Soil Solarization To Fix Nematode Problems – Easy Growing Ep. 24

On this episode, I’m taking into our
garden to show you our nematode problem and what we’re doing to fix it. Hi everyone this is Bryan Traficante
from and this Episode 24 of Easy Growing. On today’s
episode, I’m taking you into our garden and showing you a problem we’ve been
having with plant-parasitic nematodes and what we’re doing to really fix the
problem. Now plant parasitic nematodes are also known as ‘bad’ nematodes. They’re the ones that go ahead and feed on the roots of your plants and cause them to
basically not be able to mature, or if you’re growing a root crop, it
causes them to have a lot of disfigurement, which is a really easy
telltale sign. So, if you go ahead and take a look at our carrot here you’ll
notice it has these weird nodules all over it and that’s because of plant
parasitic nematodes. Now a lot of times you’ll hear people talk about taking
French marigold or African marigold and turning them into the garden soil to try
to help prevent the spread of nematodes. And, that definitely helps we do it
ourselves but if the problem is bad enough, sometimes you need to basically
start over and rid your soil of the problem in the first place. So that’s
what we’re doing right now, it’s called soil solarization I’m going to take you
through our garden to show you how to do it, what we’re doing to prevent this
parasitic nematode problem from spreading and hopefully giving ourselves
a fresh start for the fall gardening season. Alright, so
as I just mentioned we’re going through the process of soil solarization to rid
ourselves of our plant-parasitic nematode problem. Basically, what soil
solarization is, is the process of covering your soil allowing it to really
heat up and kill off these plant parasitic nematodes. What you’re going to do in short to do soil solarization is… you remove all the vegetation of the
area, you wet your garden soil thoroughly so you’ll want to run your Garden Grid™ for about 30 minutes to really add a lot of moisture to the soil, and then you
encapsulate it with a plastic sheeting (1-4MM thick) to hold in the moisture and allow it to
basically collect all the radiant heat from the sun the sun’s rays to increase
the temperature of the soil to a point where plant-parasitic nematodes can’t
survive… So some quick transparency here we’re using black plastic sheeting in
our garden as opposed to the more recommended clear plastic sheeting, for a specific reason. We also had a weed problem going on in our garden and
basically black plastic sheeting, while it works really well for soil
solarization, also helps with controlling weeds spores and weed problems. Now if
you’re in a cooler climate I would definitely recommend going with a clear
plastic sheeting that has been proven to be able to increase the soil’s
temperature to a higher degree than black plastic sheeting, but we live in
South Florida so… right now it’s about 95 degrees outside, it’s very hot
so and we also have very, very intense sun rays so getting our soil to a high
temperature is not much of a challenge for us. So if you live in a cooler
climate definitely go with a clear or transparent plastic sheeting to try to
give yourself as much of a benefit of high temperature in your soil as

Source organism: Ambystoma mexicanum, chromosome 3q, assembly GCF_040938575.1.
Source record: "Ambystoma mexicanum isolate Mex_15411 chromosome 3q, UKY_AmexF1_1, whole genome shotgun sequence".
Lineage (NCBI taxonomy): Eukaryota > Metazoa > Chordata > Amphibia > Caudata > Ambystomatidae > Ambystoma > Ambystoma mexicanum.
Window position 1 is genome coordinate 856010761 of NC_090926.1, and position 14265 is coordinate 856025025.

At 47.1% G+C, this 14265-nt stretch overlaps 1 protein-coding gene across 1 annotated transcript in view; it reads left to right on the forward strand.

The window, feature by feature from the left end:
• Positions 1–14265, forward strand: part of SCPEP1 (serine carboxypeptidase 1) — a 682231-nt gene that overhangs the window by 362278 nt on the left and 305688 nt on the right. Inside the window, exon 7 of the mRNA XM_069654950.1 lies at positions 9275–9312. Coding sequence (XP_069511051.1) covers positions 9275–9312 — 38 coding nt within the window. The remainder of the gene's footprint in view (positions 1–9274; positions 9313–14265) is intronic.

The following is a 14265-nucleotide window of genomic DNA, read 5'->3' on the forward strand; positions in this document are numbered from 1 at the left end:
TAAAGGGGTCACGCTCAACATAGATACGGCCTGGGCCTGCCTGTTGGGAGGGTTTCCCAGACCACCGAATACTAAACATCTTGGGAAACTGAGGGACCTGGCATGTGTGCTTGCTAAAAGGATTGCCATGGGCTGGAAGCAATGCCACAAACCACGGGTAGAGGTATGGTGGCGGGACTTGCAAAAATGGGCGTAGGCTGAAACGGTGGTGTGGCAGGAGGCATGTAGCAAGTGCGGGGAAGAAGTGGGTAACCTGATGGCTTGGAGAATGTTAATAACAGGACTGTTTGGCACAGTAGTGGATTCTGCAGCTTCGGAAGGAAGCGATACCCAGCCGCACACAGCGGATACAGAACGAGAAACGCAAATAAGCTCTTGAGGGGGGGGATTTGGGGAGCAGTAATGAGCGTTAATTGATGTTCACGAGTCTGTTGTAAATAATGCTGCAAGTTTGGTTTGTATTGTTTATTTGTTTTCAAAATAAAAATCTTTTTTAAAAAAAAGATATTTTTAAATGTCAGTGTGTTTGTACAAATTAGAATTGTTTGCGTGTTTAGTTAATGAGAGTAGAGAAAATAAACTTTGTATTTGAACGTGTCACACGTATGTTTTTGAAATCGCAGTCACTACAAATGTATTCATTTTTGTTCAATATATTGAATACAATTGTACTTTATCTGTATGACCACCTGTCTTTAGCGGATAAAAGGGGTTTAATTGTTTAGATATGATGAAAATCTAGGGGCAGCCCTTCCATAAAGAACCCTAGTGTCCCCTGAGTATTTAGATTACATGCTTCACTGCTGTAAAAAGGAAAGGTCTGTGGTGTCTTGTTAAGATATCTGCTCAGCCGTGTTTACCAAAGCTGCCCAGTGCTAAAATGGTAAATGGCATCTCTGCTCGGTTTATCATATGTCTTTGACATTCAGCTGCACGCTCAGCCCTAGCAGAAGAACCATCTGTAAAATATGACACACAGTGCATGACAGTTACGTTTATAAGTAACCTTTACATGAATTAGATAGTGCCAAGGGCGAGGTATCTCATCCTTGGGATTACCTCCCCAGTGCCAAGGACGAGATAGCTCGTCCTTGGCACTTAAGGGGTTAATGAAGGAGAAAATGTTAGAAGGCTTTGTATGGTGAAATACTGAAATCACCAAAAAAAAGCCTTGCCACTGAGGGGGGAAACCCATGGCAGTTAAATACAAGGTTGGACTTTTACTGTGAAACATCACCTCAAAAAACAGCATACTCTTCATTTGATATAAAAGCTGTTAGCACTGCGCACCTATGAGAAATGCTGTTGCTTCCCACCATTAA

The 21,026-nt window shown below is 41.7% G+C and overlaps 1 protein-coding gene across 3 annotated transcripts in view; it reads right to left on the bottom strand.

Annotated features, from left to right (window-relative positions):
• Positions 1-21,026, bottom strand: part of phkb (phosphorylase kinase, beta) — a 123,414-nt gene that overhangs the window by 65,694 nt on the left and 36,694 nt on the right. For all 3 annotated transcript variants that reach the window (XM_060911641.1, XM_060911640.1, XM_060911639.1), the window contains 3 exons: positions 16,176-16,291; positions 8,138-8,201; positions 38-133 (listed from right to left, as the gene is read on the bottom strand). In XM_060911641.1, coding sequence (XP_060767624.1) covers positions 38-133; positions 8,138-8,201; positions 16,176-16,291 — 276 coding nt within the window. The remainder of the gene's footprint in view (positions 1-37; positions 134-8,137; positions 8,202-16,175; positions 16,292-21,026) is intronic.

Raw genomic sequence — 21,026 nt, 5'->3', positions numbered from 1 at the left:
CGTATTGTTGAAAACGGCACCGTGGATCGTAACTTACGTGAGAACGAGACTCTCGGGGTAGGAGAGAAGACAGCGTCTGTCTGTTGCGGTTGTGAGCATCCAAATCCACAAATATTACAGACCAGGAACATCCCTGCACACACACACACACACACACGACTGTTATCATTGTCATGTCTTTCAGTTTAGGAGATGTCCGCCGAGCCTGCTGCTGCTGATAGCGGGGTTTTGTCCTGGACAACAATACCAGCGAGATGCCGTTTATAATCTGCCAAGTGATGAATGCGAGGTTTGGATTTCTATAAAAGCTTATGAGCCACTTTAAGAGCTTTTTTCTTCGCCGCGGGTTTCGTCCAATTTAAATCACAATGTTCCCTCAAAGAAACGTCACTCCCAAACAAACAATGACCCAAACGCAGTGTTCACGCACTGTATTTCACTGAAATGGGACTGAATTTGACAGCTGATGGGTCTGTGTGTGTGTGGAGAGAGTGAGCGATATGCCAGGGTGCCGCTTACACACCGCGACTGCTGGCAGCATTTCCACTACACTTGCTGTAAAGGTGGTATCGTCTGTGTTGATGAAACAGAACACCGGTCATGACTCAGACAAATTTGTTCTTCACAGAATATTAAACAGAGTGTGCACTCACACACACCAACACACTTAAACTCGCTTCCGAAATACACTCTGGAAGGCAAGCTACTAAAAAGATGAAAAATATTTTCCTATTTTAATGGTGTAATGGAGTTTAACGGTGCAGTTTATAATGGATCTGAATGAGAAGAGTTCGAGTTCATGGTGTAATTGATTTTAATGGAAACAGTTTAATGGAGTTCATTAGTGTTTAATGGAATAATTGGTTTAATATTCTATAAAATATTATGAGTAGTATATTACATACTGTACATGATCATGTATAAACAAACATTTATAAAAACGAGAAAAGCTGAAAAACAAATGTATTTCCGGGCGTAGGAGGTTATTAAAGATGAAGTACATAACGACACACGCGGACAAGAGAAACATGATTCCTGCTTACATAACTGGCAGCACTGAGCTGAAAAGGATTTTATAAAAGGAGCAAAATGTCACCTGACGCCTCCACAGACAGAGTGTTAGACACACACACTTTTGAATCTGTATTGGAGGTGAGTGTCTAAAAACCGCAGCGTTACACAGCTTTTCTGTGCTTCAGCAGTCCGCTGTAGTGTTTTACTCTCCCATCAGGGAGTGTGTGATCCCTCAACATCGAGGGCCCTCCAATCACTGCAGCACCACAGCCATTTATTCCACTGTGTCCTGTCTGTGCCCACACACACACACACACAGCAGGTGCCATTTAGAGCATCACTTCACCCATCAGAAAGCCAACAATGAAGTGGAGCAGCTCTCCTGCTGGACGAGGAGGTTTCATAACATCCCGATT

possible. So with the process of soil solarization, as I mentioned earlier
you’re going to want to remove all the vegetation that you have in your garden. So for instance, in the area that we’re just about to do over here; we have some
carrots that need to be removed because they have nematode issues. You can see
right here little nodules coming off of it meaning that we have plant-parasitic nematodes in this section of our garden. So what we’re going to do is
remove all the vegetation here, run our Garden Grid™ watering system for about 30 minutes to really moisten this soil, then we’re going to lift the Garden Grid watering system off of our garden, place it aside and lay our covering a plastic down over
our now moistened soil area in our garden. Then you’re going to take this
plastic sheeting and do your best to tuck it in to the soil layer beneath
here, to 1) hold it down and 2) also really just give it a full cover and not
let as much heat out as possible. Then go ahead you can either lay your Garden Grid
back down on top of the plastic sheeting to either hold
it down or just you know keep it there as a temporary storage until this
process is done. Then after four to six weeks and if you’re in a cooler climate
I would say err on the side of eight weeks, go ahead and pull this plastic
sheeting out and your soil is ready to plant. Alright so as I just covered,
we’re going through the process soil solarization in our garden we’ve had a
pretty widespread nematode problem across almost all of our areas of our
garden bed as just shown with that carrot I pulled out and what we’re gonna
be doing is leaving these tarps on here for a couple of weeks to really ‘cook’ our
garden soil and get rid of the nematode problem. So if you’re having a similar
issue go ahead through this process. You go and remove all the vegetation from your garden bed’s area, run your Garden Grids™ for about 30 minutes to really, really moisten your soil, then cover it with a
plastic sheeting (1-4 MM thick) that you will want to tuck into the sides of your garden bed
to really encapsulate everything, then go ahead and either lay your Garden Grid™ back on top to hold the sheeting down further or put it aside for the next couple of
weeks while this process undergoes. After four to six weeks and if you’re in a
cooler area of the U.S. I would say eight weeks, go ahead and remove this
plastic sheeting and you’re ready to plant your plants! Alright that’s it,
we’ll keep you updated on how our soil solarization process goes and we’ll see
you next time!

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